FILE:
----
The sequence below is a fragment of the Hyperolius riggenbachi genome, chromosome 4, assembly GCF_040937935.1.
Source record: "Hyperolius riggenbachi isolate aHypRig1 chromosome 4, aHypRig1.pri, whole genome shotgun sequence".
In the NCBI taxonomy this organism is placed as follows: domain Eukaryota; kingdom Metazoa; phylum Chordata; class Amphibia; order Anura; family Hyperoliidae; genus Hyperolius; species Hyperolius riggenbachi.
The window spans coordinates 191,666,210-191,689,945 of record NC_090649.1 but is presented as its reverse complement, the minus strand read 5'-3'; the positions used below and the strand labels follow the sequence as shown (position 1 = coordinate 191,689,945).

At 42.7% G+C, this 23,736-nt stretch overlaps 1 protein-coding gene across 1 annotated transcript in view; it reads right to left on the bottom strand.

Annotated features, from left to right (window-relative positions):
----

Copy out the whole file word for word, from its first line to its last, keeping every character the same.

The sequence below is a fragment of the Hyperolius riggenbachi genome, chromosome 4, assembly GCF_040937935.1.
Source record: "Hyperolius riggenbachi isolate aHypRig1 chromosome 4, aHypRig1.pri, whole genome shotgun sequence".
In the NCBI taxonomy this organism is placed as follows: domain Eukaryota; kingdom Metazoa; phylum Chordata; class Amphibia; order Anura; family Hyperoliidae; genus Hyperolius; species Hyperolius riggenbachi.
The window spans coordinates 191,666,210-191,689,945 of record NC_090649.1 but is presented as its reverse complement, the minus strand read 5'-3'; the positions used below and the strand labels follow the sequence as shown (position 1 = coordinate 191,689,945).

At 42.7% G+C, this 23,736-nt stretch overlaps 1 protein-coding gene across 1 annotated transcript in view; it reads right to left on the bottom strand.

Annotated features, from left to right (window-relative positions):